Book Review: George, Nicholas, and Wilhelm

The book: George, Nicholas, and Wilhelm: Three Royal Cousins and the Road to World War I by Miranda Carter.

The summary: A historical work detailing the relationship between three cousin-monarchs as Europe changed around them forever, ultimately leading to the First World War.

The review: George, Nicholas, and Wilhelm is one of the finer “accessible” history books I’ve read. I employ quotes because I hate using that word. It’s usually a synonym for “dumbed down” but in this case I use the word in its more literal, less figurative sense. The book is accessible for people with a baseline familiarity of European history. You don’t need to be an expert. It’s informative but never dry. It’s approachable but never simplistic. The book was easily one of my favorite reads in the last few months.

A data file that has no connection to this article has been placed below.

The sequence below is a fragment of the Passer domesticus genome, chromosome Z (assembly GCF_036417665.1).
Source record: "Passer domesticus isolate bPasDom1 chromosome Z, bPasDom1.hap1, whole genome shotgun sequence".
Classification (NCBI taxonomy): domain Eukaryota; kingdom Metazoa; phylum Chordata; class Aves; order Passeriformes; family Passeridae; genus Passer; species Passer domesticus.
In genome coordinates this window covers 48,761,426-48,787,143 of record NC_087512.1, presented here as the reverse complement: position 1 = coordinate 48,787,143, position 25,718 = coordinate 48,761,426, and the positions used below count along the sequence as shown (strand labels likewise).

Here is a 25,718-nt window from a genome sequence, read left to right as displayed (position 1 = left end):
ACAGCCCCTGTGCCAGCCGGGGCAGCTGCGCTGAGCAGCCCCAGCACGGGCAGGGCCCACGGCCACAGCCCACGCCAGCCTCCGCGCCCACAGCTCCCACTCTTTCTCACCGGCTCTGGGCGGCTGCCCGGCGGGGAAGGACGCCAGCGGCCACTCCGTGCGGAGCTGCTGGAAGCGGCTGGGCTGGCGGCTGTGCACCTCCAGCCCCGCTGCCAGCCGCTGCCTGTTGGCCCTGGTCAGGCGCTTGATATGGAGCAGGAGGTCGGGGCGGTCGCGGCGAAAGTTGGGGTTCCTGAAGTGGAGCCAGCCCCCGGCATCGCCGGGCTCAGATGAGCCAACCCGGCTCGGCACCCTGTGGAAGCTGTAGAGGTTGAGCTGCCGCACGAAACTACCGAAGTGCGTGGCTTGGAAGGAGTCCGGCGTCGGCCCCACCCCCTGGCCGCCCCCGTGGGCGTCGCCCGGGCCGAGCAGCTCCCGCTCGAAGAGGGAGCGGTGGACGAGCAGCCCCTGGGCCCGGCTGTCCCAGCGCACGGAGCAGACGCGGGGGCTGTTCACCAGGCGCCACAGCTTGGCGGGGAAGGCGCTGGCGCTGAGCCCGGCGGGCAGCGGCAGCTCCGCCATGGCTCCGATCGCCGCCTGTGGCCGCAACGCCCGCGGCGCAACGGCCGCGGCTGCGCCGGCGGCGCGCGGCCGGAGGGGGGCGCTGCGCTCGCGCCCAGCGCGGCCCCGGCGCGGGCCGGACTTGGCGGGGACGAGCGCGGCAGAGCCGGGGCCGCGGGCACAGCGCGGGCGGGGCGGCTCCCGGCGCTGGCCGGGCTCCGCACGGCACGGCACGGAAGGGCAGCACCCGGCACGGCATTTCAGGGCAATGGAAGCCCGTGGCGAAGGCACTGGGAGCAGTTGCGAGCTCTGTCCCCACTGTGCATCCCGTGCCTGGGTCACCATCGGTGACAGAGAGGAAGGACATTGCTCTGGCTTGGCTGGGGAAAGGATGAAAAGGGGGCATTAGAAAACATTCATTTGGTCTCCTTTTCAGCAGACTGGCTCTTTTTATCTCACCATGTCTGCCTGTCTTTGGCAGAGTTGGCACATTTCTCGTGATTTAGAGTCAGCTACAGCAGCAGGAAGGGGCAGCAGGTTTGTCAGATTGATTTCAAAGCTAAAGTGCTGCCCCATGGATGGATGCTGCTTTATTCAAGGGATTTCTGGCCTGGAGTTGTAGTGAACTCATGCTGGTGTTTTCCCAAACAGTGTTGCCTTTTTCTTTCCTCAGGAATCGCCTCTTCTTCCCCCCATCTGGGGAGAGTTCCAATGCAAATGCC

Miranda Carter follows King George V, Czar Nicholas II, and Kaiser Wilhelm II throughout their lives. She provides the historical context for each ruler’s childhoods, teen years, and then adulthoods—all in exquisite detail and painting (sometimes rather tragicomic) psychological profiles of each royal cousin. In that sense, it serves as part biography, part history of the Victorian/Edwardian era, part account of the outbreak of World War I.

I actually purchased this book nearly four years ago and just now got a chance to read it, after rekindling my interest in the Great War (which started in college).

This book is definitely worth picking up. I don’t have too much bad to say about it other than that the book has endnotes and I much prefer footnotes.